Grande Prairie Alberta
English 1220 A3
A World led to Disintegration
Due to the plague as well as the destruction witnessed in “World War Z: An Oral History of the Zombie War”, America tends to be portrayed as a dystopia. A world in disarray, filled with horrifying creatures and supernatural elements certainly differs from the thought of a perfect world, or a utopia. Max Brooks has been able to narrate the story in a unique manner that is able to grasp the attention of the readers.
The first clear hint towards America being depicted as a dystopia is the “plague” (World War Z, Max Brooks, page 22) that takes place. Brooks serves as an interviewer as well as a historian throughout the novel. The first-person peripheral narration goes on to talk about the origin and effect that the plague had on the entire world. “Patient zero” (Brooks, page 7) is identified as the prime reason to the plague. This patient is a young child in China was the first outbreak that was recorded. Brooks further mentions how the villagers in China caution him. He mentions his encounter, by saying “they warned me not to touch him, that he was cursed” (Brooks, page 7). This line shows the gravity of the situation. The spread of this disease was rapid, and due to lack of information it gets viral. Utopia consists of perfect qualities, with highly appreciated features. The presence of a spreading plague certainly does not match the concept of a utopia. This worldwide epidemic catches all the governments all around the world off-guard, even the American government. The greed witnessed by political figures causes confusion and problems; features which are more relatable to a dystopia. A disease spreading worldwide causing nations to get unstable certainly contrasts a utopia.
A utopia consists of beings with no flaws, living in peaceful environments. The population of a utopia remains content with no hassles in life. They live and maintain cordial relations with fellow individuals. In this novel, the environment is filled with horror caused by zombies, horrifying creatures created due to the spreading disease. The number of the zombies tends to keep increasing, causing fear in citizens as well as the governments of the affected nations. The first factor contrasting the utopian outlook would be the horrifying creatures, attacking innocent citizens of the world. These creatures, called as “zombies” by Brooks, seem to attack in unison. This makes the force more effective and alarming for the military forces all over the world. They seem to be invincible, until a certain research concludes that destroying its brain can kill the zombies. The environment is altered after the spread of the epidemic, creating one that is full of terror and despair. However, strong relations that are generally seen in a utopia are witnessed in this novel. After being terrorized by the zombies, the various governments with support of the citizens decide to regroup. The previous failed attempt was the integrated martial technology used against the zombies, which had failed miserably. So, it was clear that without an effective plan, the entire human race was in danger. The assembling and effective decision-making caused them to gather a force, which was able to overcome the zombies. The determination to get through the crisis by the humans is seen when “they had a different kind of survival instinct, an instinct born in a time when they were slaves in their own country” (Brooks, page 30). Human instinct is the underlying reason to the creation of civilizations. America is seen in ruins, with bloodthirsty zombies causing chaos and destabilizing the government. That leads to disarray, which all seem to match the description of a dystopia.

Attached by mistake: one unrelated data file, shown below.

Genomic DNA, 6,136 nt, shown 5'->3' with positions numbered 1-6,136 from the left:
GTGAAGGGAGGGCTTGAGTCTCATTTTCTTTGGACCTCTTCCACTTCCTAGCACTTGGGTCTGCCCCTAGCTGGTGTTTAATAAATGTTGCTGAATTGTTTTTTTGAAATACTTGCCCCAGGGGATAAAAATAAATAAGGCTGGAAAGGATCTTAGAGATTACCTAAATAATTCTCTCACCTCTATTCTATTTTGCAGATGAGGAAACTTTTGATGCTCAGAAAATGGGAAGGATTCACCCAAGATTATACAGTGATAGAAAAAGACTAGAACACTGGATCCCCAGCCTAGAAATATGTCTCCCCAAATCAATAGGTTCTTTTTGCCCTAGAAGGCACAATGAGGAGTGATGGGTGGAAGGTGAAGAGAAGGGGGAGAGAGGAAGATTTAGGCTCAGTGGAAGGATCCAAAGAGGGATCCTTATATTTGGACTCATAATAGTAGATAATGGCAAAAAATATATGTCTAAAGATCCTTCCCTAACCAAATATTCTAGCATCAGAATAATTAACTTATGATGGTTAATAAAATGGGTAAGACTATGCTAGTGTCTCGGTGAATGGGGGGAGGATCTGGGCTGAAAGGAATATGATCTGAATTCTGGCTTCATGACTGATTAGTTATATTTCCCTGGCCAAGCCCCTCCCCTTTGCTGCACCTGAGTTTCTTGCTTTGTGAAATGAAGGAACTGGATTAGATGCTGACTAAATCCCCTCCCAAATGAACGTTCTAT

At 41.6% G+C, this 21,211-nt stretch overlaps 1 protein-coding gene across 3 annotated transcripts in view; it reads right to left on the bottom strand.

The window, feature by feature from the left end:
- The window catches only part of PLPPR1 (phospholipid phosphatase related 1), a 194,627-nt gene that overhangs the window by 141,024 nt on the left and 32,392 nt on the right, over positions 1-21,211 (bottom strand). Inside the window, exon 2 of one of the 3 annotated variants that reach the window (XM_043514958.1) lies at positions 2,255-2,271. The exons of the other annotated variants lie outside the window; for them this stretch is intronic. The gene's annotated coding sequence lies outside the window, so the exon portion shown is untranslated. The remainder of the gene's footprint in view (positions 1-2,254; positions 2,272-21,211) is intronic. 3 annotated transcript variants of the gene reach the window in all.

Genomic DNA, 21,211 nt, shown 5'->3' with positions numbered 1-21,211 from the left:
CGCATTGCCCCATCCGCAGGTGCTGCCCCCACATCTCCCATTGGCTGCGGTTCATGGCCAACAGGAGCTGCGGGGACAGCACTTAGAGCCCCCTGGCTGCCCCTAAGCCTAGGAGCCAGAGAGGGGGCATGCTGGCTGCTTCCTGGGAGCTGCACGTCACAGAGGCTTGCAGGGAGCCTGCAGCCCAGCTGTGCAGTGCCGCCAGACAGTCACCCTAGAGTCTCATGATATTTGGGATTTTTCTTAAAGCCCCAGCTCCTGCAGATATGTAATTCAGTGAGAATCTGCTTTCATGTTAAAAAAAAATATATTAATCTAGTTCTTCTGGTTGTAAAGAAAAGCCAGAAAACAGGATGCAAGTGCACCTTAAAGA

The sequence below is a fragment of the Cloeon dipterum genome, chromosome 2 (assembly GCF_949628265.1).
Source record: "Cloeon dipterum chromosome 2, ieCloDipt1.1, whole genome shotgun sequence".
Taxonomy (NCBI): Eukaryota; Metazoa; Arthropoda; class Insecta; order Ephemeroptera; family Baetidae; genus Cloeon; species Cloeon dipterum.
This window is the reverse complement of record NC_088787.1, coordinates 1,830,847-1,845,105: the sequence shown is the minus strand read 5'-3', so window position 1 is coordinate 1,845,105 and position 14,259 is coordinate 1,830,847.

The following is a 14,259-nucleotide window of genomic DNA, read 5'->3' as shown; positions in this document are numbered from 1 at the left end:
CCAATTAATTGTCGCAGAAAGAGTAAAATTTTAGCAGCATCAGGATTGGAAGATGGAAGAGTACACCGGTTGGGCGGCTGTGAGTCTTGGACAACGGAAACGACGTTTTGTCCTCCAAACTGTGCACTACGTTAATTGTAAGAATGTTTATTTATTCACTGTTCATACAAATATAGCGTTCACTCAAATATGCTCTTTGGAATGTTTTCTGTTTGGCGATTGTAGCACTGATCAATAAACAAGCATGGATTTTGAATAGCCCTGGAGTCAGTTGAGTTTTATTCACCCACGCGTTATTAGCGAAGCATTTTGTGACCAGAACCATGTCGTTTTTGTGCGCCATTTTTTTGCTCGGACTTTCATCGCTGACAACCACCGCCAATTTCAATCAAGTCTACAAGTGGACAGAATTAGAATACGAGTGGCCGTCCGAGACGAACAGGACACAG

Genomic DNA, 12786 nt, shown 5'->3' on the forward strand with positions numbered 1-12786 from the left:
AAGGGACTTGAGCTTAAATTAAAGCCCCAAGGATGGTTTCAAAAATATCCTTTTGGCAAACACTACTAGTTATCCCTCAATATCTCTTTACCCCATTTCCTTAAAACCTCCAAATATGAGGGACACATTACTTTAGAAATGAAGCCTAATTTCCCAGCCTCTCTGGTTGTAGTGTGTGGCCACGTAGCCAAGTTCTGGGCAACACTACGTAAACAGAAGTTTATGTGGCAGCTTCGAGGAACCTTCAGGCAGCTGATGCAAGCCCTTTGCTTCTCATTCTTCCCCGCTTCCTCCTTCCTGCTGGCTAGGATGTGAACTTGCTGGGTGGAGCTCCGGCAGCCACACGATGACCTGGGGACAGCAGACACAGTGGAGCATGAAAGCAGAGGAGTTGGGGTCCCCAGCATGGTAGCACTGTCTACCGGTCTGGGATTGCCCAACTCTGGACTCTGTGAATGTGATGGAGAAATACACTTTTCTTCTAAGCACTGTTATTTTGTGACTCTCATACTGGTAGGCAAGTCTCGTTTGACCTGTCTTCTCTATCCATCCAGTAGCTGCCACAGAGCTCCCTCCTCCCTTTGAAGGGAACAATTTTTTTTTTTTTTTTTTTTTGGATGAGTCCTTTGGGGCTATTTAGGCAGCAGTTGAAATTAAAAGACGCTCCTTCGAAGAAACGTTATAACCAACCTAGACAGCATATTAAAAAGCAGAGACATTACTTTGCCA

Loyalty, equality and honesty are features possessed by all in a utopian society or community. These traits are certainly needed in order to maintain a perfect city with no problems whatsoever. However, the